- UIG, a parish, in the Island of Lewis, county of Ross and Cromarty; containing, with the islands of Great and Little Bernera, Pabbay, and Vuiavore, 3316 inhabitants. This place seems to have derived its name, signifying in the Gaelic language "a solitary spot," from its situation on the western coast of the island of Lewis, at a remote distance from the parishes of Stornoway and Lochs, from which it is separated by a tract of swampy moorland extending nearly twelve miles in length. With the exception of occasional incursions of the Danes, and hostilities between the rival clans of the Macaulays and the Morrisons, who were continually at war, the place does not appear to have been distinguished by any events of historical importance. The parish is bounded on the north and west by the Atlantic Ocean, and, including the frith of Loch Roag, which penetrates for several miles into the interior, is about twenty-four miles in length and ten miles in average breadth; comprising not much less than 124,000 acres. Scarcely 300 acres are arable and in cultivation; about 1800 are meadow and pasture, and the large remainder moorland, moss, and waste. The surface is diversified with hills of moderate elevation, which prevail throughout nearly the whole of the interior; but towards the shore the ground is nearly level. The hills are intersected by extensive tracts of moorland, and numerous fresh-water lakes; and the lowlands are watered by several rivulets, whereof the principal are, the Grimsta and Cean loch, which flow into Loch Roag; the Resort, which falls into the bay of that name; and the Red River, which joins the bay of Uig. Of the fresh-water lakes, the only one of any considerable extent is Loch Langavat, on the south-western boundary of the parish, which is more than nine miles in length and nearly two miles in extreme breadth: of the others, the largest does not exceed two miles in length and one mile in breadth. They all abound with trout of small size, and salmon are found in moderate quantity in the rivers. There are several perennial springs of excellent water; but they are generally small, and afford only a scanty supply.The coast, including its windings, is about forty miles in extent, and is indented with many friths and bays. The principal is Loch Roag, on the north-west, intersecting the parish for twelve miles to the southeast; its entrance is about eight miles in breadth, and is divided by islands, which also abound throughout its whole length, the most considerable being the greater island of Bernera. This frith, in which an extensive herring-fishery was formerly carried on, contains several roadsteads, of sufficient capacity for the safe anchorage of the whole of the British navy. Loch Resort, on the western coast, penetrates for nearly eight miles into the land, forming a boundary between the islands of Lewis and Harris; it is a little more than two miles in breadth at the entrance, from which it gradually diminishes to a point. The bay of Uig, also on the western coast, is likewise about two miles in breadth at the entrance, which is exposed to all the fury of the Atlantic Ocean. It is protected on the north by the promontory of Gallan Head, and on the south by a headland of inferior height, constituting the western extremity of the island of Lewis; it penetrates into the land for three miles and a half, preserving a mean breadth of about one mile, and branches out into several well sheltered creeks. Since the failure of the herring-fishery at Loch Roag, the inhabitants have been engaged in fisheries of cod and ling, which are found in abundance off the coast, and in taking which about eighty open boats and one decked vessel are employed; the fish are cured in dryinghouses on the shore, and about thirty tons are annually prepared for the London market. Shell-fish of every kind are also abundant on the shores of Loch Roag, and the oysters and lobsters taken here are of very superior quality: indeed vessels from England frequently stay here for several months to fish for lobsters, of which not less than 100,000 are on an average sent to London annually. Of the numerous islands within the parish, the Flannan islands, seven in number, are about thirty miles distant from the main land; they are supposed to have been the residence of the Druids, and contain many interesting relics. Of the others, four are inhabited, and the remainder afford good pasturage for cattle and sheep; the larger islands, Bernera and others, are described under their respective heads.The soil along the coast is generally light and sandy; in the interior, partly clay, but chiefly mossy; and, with the help of sea-weed as manure, every where capable of being rendered tolerably fertile. The crops are oats and barley, with a few potatoes, which have been gradually growing more into use as an article of food; but the quantity of land under cultivation is far from being sufficient to supply the wants of the inhabitants, and the system of husbandry is still in a very unimproved state. The moorlands afford tolerably good pasture for black-cattle and sheep, upon the rearing of which the people place their chief reliance, and to the improvement of which, within the last few years, they have paid a considerable degree of attention. The cattle, sheep, and horses, are mostly of the small Highland breeds, which from time immemorial have been reared in the parish; and large numbers are sent to Stornoway, for the supply of the southern markets. Recently, however, sheep of the Cheviot and blackfaced breeds have been introduced, and they appear to thrive well. There are no villages of any importance; but in various parts are rural hamlets, or clusters of houses, containing each from forty to fifty families, who are employed in agricultural and pastoral pursuits. The manufacture of kelp is carried on to a considerable extent, and about 225 tons are annually sent to market; the people also weave woollen and other cloths for their own use. There is a post-office at Stornoway, the only market-town in the island of Lewis; but there is little facility of communication, from the want of roads, which circumstance tends greatly to impede the improvement of the district. The rateable annual value of the parish is £2542.The ecclesiastical affairs are under the superintendence of the presbytery of Lewis and synod of Glenelg. The minister's stipend is £158. 6. 7., of which one-third is paid from the exchequer; with a manse, and a glebe valued at £7 per annum: the patronage of the incumbency is exercised by the Crown. The church, situated nearly in the centre of the parish, is a neat plain structure, erected in the year 1829, and containing 1000 sittings. A catechist is appointed and supported by the Society for Propagating Christian Knowledge, and the members of the Free Church have a place of worship. The parochial school is attended by about fifty children; the master has a salary of £28, with a house, and half an acre of land, and the fees average £5 per annum. Two schools are maintained by the society just named, three by the Edinburgh Gaelic School Society, and one by the education committee of the General Assembly: commodious schoolrooms, with dwelling-houses for the teachers, were built at Valtos and Calanish by Mr. and Mrs. Stewart Mc Kenzie. At Calanish, on the eastern shore of Loch Roag, are the remains of a Druidical temple in nearly entire preservation, consisting of a circle of thirteen upright stones, each six feet in height, in an undressed state as taken from the quarry, placed at a distance of six yards from each other, and inclosing an area almost thirty yards in diameter, in the centre of which is an upright stone of very large dimensions, thirteen feet in height. Leading towards the entrance of the circle is an avenue of two parallel ranges of six upright stones, each six feet high; and on the east and west of the circle are single ranges of three similar stones, and on the south a range of two. At Carloway are the remains of a Danish fort, one of the most entire in the country; the circular inclosure is surrounded by two concentric walls of stone, about thirty feet in height, of great thickness at the base, but gradually tapering towards the summit. At Melista are the remains of a nunnery, near which were found by a peasant, while digging in the sand, in 1840, a great number of pieces of bone or ivory, beautifully carved in various devices, and evidently intended as figures for the game of chess.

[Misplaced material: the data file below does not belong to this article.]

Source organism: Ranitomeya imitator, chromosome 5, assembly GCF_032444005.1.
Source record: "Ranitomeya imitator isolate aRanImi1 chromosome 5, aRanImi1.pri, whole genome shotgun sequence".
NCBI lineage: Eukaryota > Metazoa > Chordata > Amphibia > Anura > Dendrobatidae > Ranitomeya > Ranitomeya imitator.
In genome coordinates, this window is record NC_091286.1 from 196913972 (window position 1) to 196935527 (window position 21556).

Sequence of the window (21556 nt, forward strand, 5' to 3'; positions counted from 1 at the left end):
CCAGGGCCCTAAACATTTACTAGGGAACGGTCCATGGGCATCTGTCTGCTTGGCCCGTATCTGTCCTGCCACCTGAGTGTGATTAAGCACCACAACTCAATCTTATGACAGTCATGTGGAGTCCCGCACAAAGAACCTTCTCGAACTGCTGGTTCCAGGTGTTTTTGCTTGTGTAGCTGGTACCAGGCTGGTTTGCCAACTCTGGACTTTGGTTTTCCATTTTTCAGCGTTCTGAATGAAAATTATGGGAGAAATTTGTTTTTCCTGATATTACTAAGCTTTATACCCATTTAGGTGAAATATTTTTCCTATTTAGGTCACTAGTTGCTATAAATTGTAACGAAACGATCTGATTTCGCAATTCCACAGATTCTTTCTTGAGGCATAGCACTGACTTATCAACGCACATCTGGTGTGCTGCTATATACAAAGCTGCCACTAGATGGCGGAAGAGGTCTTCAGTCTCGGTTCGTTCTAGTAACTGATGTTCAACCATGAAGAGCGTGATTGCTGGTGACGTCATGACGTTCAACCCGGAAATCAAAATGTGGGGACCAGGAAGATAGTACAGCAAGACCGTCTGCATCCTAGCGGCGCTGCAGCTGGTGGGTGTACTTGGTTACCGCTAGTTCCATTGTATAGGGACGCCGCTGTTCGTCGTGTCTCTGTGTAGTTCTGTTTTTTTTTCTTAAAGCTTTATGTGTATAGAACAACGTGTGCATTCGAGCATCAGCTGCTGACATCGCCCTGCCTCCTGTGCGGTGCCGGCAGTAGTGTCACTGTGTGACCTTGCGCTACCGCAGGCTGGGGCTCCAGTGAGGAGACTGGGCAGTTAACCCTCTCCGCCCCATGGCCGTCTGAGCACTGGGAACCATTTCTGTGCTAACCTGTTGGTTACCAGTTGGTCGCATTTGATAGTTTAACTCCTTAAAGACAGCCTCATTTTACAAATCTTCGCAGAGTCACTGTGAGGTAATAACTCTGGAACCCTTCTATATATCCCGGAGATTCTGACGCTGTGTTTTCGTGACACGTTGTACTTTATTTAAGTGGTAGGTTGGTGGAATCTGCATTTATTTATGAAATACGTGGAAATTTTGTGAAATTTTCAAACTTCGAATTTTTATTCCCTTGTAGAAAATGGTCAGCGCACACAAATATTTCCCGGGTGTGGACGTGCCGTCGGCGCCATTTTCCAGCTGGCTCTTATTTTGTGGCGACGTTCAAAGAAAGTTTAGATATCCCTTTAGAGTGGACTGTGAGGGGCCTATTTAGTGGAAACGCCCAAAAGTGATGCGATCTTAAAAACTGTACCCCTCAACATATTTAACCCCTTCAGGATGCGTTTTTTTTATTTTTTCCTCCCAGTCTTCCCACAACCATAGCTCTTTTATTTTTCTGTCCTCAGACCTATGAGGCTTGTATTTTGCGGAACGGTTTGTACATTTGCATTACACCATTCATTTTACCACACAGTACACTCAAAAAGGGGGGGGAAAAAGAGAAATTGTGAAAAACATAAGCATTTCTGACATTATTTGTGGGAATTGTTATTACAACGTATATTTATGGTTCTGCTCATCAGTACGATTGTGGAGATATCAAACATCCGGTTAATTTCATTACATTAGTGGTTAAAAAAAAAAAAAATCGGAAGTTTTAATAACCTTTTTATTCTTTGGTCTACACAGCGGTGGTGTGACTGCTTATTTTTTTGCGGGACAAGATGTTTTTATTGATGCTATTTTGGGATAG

A Topographical dictionary of Scotland. Samuel Lewis. 1856.